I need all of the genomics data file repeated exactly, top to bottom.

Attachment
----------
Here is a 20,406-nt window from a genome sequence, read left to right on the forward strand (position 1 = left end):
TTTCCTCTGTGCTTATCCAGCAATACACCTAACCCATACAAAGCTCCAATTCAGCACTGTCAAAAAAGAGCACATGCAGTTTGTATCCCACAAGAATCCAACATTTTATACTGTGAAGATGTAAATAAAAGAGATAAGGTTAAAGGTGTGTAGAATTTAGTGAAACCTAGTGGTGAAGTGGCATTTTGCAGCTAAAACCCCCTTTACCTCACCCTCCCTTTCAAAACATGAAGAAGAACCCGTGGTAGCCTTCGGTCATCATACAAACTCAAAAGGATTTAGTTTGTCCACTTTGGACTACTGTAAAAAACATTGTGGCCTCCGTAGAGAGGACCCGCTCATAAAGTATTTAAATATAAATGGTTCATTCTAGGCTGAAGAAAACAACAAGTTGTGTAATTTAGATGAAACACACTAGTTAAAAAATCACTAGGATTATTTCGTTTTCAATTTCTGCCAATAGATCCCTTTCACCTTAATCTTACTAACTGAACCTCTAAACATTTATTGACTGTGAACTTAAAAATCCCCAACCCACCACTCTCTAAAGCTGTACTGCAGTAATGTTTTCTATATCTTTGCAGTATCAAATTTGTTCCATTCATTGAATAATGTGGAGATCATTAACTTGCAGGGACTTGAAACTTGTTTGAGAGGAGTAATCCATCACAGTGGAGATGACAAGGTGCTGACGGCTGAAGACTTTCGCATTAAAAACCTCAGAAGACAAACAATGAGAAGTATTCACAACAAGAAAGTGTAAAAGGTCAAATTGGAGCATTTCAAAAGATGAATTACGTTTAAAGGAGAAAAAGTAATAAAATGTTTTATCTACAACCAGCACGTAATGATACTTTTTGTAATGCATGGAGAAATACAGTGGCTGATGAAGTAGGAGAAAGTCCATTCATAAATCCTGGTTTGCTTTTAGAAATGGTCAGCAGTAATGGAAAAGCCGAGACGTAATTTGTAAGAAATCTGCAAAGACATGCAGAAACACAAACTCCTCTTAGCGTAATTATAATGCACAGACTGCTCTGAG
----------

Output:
Here is a 20,406-nt window from a genome sequence, read left to right on the forward strand (position 1 = left end):
TTTCCTCTGTGCTTATCCAGCAATACACCTAACCCATACAAAGCTCCAATTCAGCACTGTCAAAAAAGAGCACATGCAGTTTGTATCCCACAAGAATCCAACATTTTATACTGTGAAGATGTAAATAAAAGAGATAAGGTTAAAGGTGTGTAGAATTTAGTGAAACCTAGTGGTGAAGTGGCATTTTGCAGCTAAAACCCCCTTTACCTCACCCTCCCTTTCAAAACATGAAGAAGAACCCGTGGTAGCCTTCGGTCATCATACAAACTCAAAAGGATTTAGTTTGTCCACTTTGGACTACTGTAAAAAACATTGTGGCCTCCGTAGAGAGGACCCGCTCATAAAGTATTTAAATATAAATGGTTCATTCTAGGCTGAAGAAAACAACAAGTTGTGTAATTTAGATGAAACACACTAGTTAAAAAATCACTAGGATTATTTCGTTTTCAATTTCTGCCAATAGATCCCTTTCACCTTAATCTTACTAACTGAACCTCTAAACATTTATTGACTGTGAACTTAAAAATCCCCAACCCACCACTCTCTAAAGCTGTACTGCAGTAATGTTTTCTATATCTTTGCAGTATCAAATTTGTTCCATTCATTGAATAATGTGGAGATCATTAACTTGCAGGGACTTGAAACTTGTTTGAGAGGAGTAATCCATCACAGTGGAGATGACAAGGTGCTGACGGCTGAAGACTTTCGCATTAAAAACCTCAGAAGACAAACAATGAGAAGTATTCACAACAAGAAAGTGTAAAAGGTCAAATTGGAGCATTTCAAAAGATGAATTACGTTTAAAGGAGAAAAAGTAATAAAATGTTTTATCTACAACCAGCACGTAATGATACTTTTTGTAATGCATGGAGAAATACAGTGGCTGATGAAGTAGGAGAAAGTCCATTCATAAATCCTGGTTTGCTTTTAGAAATGGTCAGCAGTAATGGAAAAGCCGAGACGTAATTTGTAAGAAATCTGCAAAGACATGCAGAAACACAAACTCCTCTTAGCGTAATTATAATGCACAGACTGCTCTGAG